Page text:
Many school districts and institutions of higher education use two-way radios for campus security, athletics, bus transportation, and facilities management. New FCC mandates require that all such radio systems be “narrowbanded,” or made to operate on channel bandwidths no bigger than 12.5kHz, by January 1, 2013. “Narrowbanding” is a process of updating radio technology so that it is more efficient.

In order to comply with the “narrowbanding” mandate, all radios must be either reprogrammed or replaced. Additionally, the corresponding FCC licenses must be updated to reflect the radios’ new mode of operation. The good news for schools is that most radio technology made after 1997 can be reprogrammed to operate in 12.5kHz. Moreover, there is no FCC fee for updating the corresponding licenses. Equipment made prior to 1997 and any equipment made thereafter that cannot be reprogrammed will have to be replaced.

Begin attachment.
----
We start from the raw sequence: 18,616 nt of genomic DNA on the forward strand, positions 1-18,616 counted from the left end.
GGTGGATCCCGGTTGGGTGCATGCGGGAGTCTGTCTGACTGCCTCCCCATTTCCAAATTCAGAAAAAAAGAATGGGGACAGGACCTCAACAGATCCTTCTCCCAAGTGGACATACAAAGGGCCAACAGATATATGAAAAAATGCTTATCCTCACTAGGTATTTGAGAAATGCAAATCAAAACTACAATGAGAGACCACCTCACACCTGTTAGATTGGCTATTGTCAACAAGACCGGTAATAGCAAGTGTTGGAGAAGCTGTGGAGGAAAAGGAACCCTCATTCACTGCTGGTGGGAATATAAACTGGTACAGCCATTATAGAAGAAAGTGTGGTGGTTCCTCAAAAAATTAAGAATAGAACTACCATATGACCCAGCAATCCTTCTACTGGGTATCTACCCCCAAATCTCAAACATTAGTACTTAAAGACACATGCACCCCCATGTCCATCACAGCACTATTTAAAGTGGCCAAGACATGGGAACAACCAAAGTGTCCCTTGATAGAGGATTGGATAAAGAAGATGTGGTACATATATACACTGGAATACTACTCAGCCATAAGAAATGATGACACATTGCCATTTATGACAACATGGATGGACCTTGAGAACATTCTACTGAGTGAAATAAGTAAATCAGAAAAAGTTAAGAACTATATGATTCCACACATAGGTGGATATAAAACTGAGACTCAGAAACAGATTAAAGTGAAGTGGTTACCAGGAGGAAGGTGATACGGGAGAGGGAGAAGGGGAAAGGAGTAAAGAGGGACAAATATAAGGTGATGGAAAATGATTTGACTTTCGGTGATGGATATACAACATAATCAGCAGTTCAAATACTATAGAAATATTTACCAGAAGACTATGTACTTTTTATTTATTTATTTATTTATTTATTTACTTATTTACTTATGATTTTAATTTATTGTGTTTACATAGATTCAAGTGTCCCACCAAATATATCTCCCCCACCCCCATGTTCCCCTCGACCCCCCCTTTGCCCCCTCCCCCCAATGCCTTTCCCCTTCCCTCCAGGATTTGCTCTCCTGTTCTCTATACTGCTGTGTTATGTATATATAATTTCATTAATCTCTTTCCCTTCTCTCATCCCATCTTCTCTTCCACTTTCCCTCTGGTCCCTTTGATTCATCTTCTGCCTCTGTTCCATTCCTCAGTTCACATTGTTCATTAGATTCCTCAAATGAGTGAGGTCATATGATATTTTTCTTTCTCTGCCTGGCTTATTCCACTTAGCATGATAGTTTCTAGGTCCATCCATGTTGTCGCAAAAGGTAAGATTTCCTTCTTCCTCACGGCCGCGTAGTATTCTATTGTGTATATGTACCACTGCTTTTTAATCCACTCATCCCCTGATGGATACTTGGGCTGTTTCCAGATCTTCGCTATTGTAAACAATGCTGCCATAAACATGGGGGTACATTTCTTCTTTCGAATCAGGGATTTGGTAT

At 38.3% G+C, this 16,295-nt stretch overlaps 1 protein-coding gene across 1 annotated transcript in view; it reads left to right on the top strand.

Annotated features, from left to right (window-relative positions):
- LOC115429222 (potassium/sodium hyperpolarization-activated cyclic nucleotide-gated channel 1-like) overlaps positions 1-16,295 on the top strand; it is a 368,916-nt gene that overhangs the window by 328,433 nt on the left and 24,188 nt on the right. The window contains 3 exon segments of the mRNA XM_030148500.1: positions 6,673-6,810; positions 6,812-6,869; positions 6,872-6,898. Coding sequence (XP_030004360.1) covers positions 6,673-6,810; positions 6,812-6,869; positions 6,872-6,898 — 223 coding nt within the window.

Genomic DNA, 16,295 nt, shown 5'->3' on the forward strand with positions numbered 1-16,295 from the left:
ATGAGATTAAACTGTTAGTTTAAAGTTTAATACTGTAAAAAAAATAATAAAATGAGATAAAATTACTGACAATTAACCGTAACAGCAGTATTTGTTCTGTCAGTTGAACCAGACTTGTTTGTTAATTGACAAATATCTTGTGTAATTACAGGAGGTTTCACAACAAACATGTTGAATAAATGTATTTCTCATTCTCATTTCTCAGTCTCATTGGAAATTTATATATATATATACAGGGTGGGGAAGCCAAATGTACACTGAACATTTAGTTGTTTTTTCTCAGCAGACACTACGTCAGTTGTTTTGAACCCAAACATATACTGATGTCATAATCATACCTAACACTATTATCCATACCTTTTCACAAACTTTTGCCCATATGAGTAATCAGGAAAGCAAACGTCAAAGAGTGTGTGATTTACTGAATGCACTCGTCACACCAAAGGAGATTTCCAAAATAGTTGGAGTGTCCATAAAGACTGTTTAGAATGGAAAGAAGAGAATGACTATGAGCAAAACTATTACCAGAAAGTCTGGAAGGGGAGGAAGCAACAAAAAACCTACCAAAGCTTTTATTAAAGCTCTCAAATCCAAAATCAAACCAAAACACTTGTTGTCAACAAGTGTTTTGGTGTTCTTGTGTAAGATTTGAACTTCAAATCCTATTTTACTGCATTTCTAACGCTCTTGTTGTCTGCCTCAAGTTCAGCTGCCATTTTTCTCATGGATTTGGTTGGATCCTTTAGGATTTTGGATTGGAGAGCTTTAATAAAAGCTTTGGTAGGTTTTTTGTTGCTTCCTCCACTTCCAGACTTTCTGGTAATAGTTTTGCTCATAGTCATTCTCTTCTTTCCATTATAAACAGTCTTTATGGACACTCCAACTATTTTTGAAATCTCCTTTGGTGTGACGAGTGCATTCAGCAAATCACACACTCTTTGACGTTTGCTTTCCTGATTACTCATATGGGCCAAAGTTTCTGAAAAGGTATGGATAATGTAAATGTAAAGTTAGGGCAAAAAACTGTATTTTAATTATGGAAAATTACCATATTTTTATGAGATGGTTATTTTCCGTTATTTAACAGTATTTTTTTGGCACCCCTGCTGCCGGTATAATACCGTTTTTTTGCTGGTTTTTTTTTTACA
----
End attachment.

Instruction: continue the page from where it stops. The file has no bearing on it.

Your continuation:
Any systems that are not “narrowbanded” and properly licensed by January 1, 2013 are subject to license revocation and fines of up to $10,000 a day. Additionally, noncompliant systems may experience interference or be taken off the air entirely.

Radio users who worry they won’t meet the January 1, 2013 deadline may request a waiver. However, the FCC has indicated an unwillingness to grant waivers and the request process is lengthy. Thus far, at least one organization operating in the Illinois education space, First Student, a school bus provider, has received a waiver [pdf]. First Student has until January 1, 2014 to “narrowband.” The lesson for school and district leaders is to ensure they are on track to meeting the January 1, 2013 deadline and, if not, request a waiver immediately.

Overall,Illinoisradio users are making strong progress toward meeting the “narrowbanding” mandate. Under 20% of radio transmitters in the state remain noncompliant.

Looking toward the future, the FCC plans to undergo additional “narrowbanding.” Radio users should expect to “narrowband” from 12.5kHz to 6.25kHz though the FCC has not set a timeline for this second round of “narrowbanding.” School and district leaders would be wise to plan early for impending “narrowbanding” mandates.

* Ashley Heard, a law student at Loyola University Chicago School of Law, is Franczek Radelet’s Fall 2012 education practicum student.